“What philosophy once called life, has turned into the sphere of the private and then merely of consumption, which is dragged along as an addendum of the material production-process, without autonomy and without its own substance. Whoever wishes to experience the truth of immediate life, must investigate its alienated form, the objective powers, which determine the individual existence into its innermost recesses…The gaze at life has passed over into ideology, which conceals the fact that it no longer exists.” (Trans. Dennis Redmond, 2005)
“What the philosophers once knew as life has become the sphere of private existence and now of mere consumption, dragged along as an appendage of the process of material production, without autonomy or substance of its own. He who wishes to know the truth about life in its immediacy must scrutinize its estranged form, the objective powers that determine individual existence even in its most hidden recesses..Our perspective of life has passed into an ideology which conceals the fact that there is life no longer.” (Trans. E. F. N Jephcott, 1974)
Theodor Adorno, Minima Moralia, 1951
I’ve been spending some time with Adorno’s Minima Moralia, not something I do lightly as it is too easy to be taken over by its melancholy tone. It isn’t undiluted pessimism, despite Adorno’s reputation, but it depends, like anything we ingest, on what filters are in place at the time. It has more to offer. The 153 apparently sealed aporias offer up some fragile hope, a way to see beyond his assertion above that life, from a historical perspective, has ended.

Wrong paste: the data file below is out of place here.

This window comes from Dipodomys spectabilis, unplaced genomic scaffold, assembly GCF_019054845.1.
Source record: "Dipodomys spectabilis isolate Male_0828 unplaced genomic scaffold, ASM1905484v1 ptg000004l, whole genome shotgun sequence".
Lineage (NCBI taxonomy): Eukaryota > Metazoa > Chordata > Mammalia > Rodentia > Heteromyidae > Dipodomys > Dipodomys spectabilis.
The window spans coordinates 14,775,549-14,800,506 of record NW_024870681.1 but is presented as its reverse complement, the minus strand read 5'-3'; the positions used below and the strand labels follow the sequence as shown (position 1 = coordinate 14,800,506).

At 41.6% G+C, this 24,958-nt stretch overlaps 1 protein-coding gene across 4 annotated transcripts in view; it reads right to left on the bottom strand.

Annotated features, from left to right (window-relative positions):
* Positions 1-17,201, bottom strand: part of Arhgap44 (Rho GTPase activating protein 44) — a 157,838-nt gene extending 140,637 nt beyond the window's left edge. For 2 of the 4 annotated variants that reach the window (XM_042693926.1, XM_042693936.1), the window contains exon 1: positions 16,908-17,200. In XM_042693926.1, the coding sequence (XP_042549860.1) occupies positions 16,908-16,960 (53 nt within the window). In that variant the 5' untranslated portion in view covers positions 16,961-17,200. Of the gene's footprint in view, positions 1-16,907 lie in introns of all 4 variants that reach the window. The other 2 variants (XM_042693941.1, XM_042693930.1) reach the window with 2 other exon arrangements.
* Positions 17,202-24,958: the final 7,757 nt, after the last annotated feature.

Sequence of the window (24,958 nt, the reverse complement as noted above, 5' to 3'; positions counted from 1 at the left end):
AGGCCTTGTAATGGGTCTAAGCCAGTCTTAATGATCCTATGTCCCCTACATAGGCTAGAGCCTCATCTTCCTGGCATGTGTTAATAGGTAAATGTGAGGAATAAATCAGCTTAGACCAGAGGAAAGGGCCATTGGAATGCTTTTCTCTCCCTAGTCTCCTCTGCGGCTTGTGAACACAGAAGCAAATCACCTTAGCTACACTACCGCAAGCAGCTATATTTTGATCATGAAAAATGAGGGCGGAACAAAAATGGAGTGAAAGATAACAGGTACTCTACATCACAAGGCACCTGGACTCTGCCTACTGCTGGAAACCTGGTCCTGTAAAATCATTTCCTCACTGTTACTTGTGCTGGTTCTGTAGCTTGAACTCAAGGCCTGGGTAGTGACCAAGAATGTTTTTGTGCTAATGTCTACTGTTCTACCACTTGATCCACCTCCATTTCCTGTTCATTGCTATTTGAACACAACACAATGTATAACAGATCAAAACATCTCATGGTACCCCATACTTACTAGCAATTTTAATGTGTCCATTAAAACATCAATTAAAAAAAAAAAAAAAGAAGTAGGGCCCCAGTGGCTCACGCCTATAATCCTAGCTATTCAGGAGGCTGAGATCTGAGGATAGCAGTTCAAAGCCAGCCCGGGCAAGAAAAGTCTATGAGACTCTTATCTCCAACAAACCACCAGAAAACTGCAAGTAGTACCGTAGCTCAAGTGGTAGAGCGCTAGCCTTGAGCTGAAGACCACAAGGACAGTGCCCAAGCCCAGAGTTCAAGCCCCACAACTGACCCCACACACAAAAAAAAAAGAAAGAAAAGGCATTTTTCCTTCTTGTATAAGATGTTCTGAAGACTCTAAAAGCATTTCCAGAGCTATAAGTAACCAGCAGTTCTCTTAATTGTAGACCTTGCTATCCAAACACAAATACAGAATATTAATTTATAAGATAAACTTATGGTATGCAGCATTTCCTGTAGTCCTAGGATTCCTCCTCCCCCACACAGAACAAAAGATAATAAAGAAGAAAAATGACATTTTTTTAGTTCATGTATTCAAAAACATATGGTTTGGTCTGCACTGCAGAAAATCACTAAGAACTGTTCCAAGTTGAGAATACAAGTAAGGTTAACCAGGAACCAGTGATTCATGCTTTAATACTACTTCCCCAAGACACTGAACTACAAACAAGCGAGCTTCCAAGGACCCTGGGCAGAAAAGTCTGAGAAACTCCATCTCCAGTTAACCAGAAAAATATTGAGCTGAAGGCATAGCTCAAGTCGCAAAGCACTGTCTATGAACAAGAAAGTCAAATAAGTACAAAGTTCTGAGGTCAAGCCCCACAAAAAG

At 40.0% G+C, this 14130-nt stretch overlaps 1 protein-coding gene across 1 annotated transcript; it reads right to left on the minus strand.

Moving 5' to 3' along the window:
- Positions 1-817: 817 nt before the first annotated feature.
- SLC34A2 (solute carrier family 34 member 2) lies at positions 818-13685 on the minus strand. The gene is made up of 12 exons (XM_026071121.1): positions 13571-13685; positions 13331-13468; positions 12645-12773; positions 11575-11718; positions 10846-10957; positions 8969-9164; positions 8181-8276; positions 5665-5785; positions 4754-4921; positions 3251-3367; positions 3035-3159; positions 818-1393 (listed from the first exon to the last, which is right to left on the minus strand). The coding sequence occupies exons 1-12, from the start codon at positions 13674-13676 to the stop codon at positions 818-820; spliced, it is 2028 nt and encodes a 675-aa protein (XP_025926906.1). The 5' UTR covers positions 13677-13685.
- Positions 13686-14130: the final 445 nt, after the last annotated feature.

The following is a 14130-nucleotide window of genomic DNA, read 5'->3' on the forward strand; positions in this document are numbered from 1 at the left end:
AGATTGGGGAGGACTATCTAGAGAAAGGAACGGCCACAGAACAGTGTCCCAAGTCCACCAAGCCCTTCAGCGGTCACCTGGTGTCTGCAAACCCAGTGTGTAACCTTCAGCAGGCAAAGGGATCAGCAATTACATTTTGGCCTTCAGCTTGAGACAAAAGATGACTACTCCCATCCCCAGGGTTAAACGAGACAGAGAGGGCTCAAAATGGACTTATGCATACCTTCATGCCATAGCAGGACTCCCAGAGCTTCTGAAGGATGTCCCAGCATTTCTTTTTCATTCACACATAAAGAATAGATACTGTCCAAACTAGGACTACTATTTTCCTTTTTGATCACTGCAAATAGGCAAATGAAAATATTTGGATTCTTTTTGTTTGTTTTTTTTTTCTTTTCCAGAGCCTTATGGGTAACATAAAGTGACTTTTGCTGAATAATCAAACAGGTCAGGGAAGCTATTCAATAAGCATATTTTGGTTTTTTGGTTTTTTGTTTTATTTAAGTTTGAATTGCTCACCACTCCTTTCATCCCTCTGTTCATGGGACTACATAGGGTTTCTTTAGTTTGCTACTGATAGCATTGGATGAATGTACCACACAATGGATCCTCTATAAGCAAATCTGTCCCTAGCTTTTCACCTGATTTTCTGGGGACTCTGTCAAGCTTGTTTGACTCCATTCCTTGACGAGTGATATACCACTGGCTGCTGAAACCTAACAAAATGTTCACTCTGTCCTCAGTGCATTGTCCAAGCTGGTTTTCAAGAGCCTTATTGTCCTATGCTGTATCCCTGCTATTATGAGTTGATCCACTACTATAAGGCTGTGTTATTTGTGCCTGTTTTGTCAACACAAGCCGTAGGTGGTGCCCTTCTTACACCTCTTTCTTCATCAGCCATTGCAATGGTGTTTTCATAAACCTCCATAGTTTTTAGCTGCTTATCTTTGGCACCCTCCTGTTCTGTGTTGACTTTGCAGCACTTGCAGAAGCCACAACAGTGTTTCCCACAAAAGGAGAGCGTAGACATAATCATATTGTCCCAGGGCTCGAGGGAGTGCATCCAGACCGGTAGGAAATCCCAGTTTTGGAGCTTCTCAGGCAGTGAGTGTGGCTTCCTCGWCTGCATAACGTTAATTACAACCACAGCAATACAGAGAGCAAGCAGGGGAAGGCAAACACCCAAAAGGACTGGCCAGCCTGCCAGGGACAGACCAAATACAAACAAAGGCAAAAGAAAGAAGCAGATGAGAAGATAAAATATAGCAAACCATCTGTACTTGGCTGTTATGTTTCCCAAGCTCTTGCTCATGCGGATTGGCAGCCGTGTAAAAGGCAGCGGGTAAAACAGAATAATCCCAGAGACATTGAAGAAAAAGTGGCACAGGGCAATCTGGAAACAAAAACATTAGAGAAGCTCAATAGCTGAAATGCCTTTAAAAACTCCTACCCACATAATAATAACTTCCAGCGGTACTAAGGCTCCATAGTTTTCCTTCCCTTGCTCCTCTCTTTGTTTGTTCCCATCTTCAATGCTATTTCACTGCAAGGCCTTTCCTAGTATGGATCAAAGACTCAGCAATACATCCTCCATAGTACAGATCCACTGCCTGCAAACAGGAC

I’ve also been reading J. M. Coetzee recently, his exchange of letters with Paul Auster, and The Childhood of Jesus, which I found very interesting but perplexing. It was the latter that made me look once again into Minima Moralia. Coetzee also appears to contend in this novel that our inner lives are no longer a necessary part of continued ‘progress’; that philosophy and art have been rendered redundant. This thought also occurs in Annie Ernaux’s The Years, this idea that those things that shape and feed our inner subjectivity have been appropriated by what Adorno would call ‘the culture industry.’ Ernaux writes, “I’m a petite bourgeoise who has arrived,” that she is “no longer entitled to an inner life.”
With no ability to decipher how good are the translations of Adorno, I include both above. It is useful I find to read them both side by side.
I don’t know that I would accept that philosophy and art are redundant. Maybe for a large chunk of society, but not for all. I think if you slip between the cracks of mass media you can certainly hang onto that inner life. And the two translations side by side were fascinating – I prefer the older of the two, which probably says more about the kind of prose I prefer to read than anything else.
I wish I shared your belief in the endurance of philosophy and art. It is difficult to see that either play any significant part in the lives of people today, surely not to the degree they would’ve done to a sizeable minority up until the 80s. Of course, both still occur but only within the structures of the culture industry and at a superficial, sound-bite level.
You look at those BBC late night shows of the 1970s featuring George Steiner and German Greer (unpopular in some quarters but intellectuals), and fast forward to today’s most popular British philosopher, Alain de Botton, and you appreciate the decline.
I cannot decide which of the two I prefer. Both have qualities.